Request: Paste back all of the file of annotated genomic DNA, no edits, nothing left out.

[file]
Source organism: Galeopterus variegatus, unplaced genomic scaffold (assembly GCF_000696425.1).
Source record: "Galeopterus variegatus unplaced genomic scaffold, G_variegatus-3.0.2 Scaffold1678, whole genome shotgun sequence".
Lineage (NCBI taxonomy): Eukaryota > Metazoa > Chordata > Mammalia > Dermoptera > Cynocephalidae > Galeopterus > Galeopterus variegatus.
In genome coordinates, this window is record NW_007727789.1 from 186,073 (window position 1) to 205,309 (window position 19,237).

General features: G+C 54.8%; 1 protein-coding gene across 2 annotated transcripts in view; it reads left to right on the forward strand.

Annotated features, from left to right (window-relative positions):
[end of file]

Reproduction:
Source organism: Galeopterus variegatus, unplaced genomic scaffold (assembly GCF_000696425.1).
Source record: "Galeopterus variegatus unplaced genomic scaffold, G_variegatus-3.0.2 Scaffold1678, whole genome shotgun sequence".
Lineage (NCBI taxonomy): Eukaryota > Metazoa > Chordata > Mammalia > Dermoptera > Cynocephalidae > Galeopterus > Galeopterus variegatus.
In genome coordinates, this window is record NW_007727789.1 from 186,073 (window position 1) to 205,309 (window position 19,237).

General features: G+C 54.8%; 1 protein-coding gene across 2 annotated transcripts in view; it reads left to right on the forward strand.

Annotated features, from left to right (window-relative positions):